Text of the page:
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Benches clear AFTER D-backs beat Dodgers

@SteveGilbertMLB
August 10, 2019

LOS ANGELES -- As with most baseball disputes, which team was responsible for the postgame fracas between the D-backs and Dodgers on Friday night at Dodger Stadium was a matter of who you asked. Regardless of which side you’re on, the trouble started when the Dodgers and A.J. Pollock thought

LOS ANGELES -- As with most baseball disputes, which team was responsible for the postgame fracas between the D-backs and Dodgers on Friday night at Dodger Stadium was a matter of who you asked.

Regardless of which side you’re on, the trouble started when the Dodgers and A.J. Pollock thought the outfielder was hit on the wrist by an Archie Bradley pitch with a runner on first base and no outs in the 11th inning.

It was a big moment in the game, with the D-backs clinging to a one-run lead in a game they went on to win, 3-2. Home-plate umpire Ramon De Jesus ruled the ball hit the knob of Pollock’s bat, not his wrist.

The ball went up in the air, and Arizona catcher Carson Kelly caught it for the out. Or was it?

The Dodgers challenged the play, and after a replay review, the call stood, which meant there was not enough evidence to overturn or confirm it.

By this point, Pollock was at first base, and as he walked off the field, he had some words for De Jesus.

Bradley thought Pollock was taking too long to exit and told his former teammate to get off the field.

“I got him out,” Bradley said. “That was my whole thing, that’s where it all started, like, you’re out. And you’re sitting there arguing while I’m trying to pitch to the next batter in a save situation in the 11th inning in Dodger Stadium. This is a hostile environment, I’m trying to win and you’re still standing arguing after you’ve been called out twice. It’s nothing personal to A.J. at all. It could have been anyone in the big leagues.”

“I don’t know what he was doing,” Pollock said. “Honestly, I’m walking, just got smoked in the wrist, no knob. ... Not going to go sprinting off and be all giggly. He didn’t like that. Tough. Whatever.”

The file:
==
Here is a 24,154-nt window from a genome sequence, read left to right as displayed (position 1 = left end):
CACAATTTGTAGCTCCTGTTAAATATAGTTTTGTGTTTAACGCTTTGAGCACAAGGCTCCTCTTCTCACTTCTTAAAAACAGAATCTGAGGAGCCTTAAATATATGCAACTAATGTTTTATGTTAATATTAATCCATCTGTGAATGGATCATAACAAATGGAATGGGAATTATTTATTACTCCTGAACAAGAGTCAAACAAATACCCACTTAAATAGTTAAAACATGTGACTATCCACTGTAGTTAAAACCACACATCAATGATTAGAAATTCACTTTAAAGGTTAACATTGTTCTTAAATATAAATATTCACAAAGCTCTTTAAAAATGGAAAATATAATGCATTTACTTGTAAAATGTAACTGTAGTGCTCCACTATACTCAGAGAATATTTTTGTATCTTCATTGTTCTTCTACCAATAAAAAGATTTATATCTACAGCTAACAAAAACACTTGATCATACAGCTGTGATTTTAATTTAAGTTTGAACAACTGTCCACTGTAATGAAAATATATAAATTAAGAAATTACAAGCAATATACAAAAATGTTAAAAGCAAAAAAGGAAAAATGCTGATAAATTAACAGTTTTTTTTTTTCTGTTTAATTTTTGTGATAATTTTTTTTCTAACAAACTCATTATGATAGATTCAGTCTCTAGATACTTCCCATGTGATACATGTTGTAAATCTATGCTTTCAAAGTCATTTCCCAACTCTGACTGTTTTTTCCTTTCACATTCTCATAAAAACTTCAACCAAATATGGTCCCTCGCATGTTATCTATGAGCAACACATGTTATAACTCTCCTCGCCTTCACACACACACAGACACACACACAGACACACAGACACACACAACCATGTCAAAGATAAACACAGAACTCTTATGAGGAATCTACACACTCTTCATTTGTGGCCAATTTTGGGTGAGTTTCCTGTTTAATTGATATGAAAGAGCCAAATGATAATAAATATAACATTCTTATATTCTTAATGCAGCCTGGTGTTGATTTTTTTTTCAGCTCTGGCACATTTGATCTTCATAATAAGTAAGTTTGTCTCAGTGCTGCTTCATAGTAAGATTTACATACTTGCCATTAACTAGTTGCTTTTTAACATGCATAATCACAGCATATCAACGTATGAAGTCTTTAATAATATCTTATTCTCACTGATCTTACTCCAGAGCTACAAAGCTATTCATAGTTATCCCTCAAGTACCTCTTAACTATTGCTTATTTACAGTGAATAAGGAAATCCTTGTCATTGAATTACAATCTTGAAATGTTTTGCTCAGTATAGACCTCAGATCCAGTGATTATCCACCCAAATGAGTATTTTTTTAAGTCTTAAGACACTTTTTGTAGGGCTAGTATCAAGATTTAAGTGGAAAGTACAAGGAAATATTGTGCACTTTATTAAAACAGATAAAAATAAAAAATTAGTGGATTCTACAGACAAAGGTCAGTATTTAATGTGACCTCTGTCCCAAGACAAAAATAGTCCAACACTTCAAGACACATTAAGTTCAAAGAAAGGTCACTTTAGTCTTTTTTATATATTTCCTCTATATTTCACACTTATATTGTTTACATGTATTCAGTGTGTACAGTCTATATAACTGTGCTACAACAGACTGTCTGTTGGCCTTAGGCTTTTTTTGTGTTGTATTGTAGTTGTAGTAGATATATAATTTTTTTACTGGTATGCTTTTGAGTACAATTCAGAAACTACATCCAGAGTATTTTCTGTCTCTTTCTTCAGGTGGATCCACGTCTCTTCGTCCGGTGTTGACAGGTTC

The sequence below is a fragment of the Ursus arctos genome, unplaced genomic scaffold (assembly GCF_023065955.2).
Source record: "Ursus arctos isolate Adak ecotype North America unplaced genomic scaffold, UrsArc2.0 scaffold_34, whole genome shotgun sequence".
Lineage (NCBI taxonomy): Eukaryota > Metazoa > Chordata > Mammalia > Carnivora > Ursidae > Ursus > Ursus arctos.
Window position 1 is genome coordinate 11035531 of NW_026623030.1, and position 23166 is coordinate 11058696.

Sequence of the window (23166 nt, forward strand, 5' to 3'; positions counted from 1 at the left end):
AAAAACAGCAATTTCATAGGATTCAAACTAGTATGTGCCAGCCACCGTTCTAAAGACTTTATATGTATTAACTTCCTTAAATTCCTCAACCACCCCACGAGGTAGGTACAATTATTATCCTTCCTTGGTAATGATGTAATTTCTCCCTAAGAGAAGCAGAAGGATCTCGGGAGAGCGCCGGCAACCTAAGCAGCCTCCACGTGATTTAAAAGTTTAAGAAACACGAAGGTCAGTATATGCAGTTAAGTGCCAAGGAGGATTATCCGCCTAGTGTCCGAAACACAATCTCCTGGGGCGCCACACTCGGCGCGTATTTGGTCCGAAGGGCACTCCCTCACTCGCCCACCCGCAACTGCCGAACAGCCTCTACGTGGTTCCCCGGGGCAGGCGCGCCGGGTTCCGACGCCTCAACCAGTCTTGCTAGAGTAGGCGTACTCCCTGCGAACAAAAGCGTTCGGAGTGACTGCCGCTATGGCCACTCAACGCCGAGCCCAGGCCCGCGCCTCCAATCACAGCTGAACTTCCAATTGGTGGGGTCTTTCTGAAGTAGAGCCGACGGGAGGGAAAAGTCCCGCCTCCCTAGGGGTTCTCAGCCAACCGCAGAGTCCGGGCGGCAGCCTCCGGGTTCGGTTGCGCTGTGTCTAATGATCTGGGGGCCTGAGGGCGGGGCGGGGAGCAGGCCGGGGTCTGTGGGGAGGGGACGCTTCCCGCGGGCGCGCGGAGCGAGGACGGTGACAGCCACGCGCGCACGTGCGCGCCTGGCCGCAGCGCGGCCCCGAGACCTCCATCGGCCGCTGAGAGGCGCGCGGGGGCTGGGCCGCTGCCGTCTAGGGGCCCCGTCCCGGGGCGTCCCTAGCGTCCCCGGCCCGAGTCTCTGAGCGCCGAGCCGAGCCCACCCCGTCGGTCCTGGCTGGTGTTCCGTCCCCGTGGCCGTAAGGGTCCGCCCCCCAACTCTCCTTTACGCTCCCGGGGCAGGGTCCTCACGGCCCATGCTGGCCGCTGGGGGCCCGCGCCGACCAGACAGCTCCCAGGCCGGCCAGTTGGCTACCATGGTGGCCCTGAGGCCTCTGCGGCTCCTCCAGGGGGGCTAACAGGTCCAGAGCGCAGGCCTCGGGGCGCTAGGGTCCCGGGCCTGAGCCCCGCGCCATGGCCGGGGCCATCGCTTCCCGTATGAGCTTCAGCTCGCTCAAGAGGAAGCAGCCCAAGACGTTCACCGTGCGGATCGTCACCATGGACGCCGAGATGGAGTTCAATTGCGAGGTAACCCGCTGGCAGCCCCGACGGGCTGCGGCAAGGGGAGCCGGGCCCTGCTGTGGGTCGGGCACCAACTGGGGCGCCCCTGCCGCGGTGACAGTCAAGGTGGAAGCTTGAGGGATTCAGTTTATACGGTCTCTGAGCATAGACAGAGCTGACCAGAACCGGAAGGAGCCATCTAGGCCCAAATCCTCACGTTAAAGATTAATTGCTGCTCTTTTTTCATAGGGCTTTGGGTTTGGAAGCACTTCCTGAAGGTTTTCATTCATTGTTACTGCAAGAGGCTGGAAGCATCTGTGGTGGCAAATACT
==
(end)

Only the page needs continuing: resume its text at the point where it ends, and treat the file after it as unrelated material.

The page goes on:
The Dodgers were incensed about the call, believing that the review should have gone in their favor, and seeing Bradley yell at one of their teammates made them later have some words for the right-hander.

When Bradley struck out Will Smith to end the game, Bradley pointed to the Dodgers' dugout and started yelling and pointing at them.

“Then, the game ended and they kept talking,” Bradley said. “As a competitor, you’re only going to take so much before you kind of chirp back.”

Unsurprisingly, the Dodgers had a different take.

“Just hit a guy on the wrist,” Dodgers third baseman Justin Turner said. “And he’s yelling at him to get off the field. Shut your mouth and get on the mound and pitch. Then, he closes the game and stares in the dugout. Like, worry about your guys, don’t worry about us.”

As Bradley kept yelling at the Dodgers' dugout, Los Angeles players began to come onto the field. Arizona players were already heading onto the field to celebrate the victory. There was a lot of pushing, shoving and words being exchanged, but no punches were thrown.

Just as things started to calm down, Dodgers manager Dave Roberts appeared to be irate and had to be held back from going at D-backs starting pitcher Robbie Ray.

Ray, who started the game and departed after six innings, was in D-backs shorts and a pullover hoodie.

“It was somebody in shorts,” Roberts said. “Not sure who it was. If it was [Ray], he shouldn’t have been out there. I see somebody in shorts, wearing an Arizona t-shirt, that looks to me like staff. After you’re out of the game, in shorts, doesn’t need to be out there.”

Whatever Roberts yelled at Ray seemed to set the pitcher off.

“I was just minding my own business,” Ray said. “I was out behind everybody and I hear someone yelling at me, and I’m not just going to sit there and take it. I’m not going to just sit there and let you yell at me like that. If you want to do something about it, then that’s fine. But I’m not just going to wear it.”

Was Ray surprised the opposing manager was yelling at him?

“A little bit,” Ray said. “I think maybe it’s a fake-tough-guy thing that he puts on for his team. But whatever. I mean, we won the game.”

There are two more games left in this weekend series in Los Angeles, then the Dodgers travel to Chase Field for a four-game set later this month to conclude the season series between the two teams.

Steve Gilbert has covered the D-backs for MLB.com since 2001. Follow him on Twitter @SteveGilbertMLB.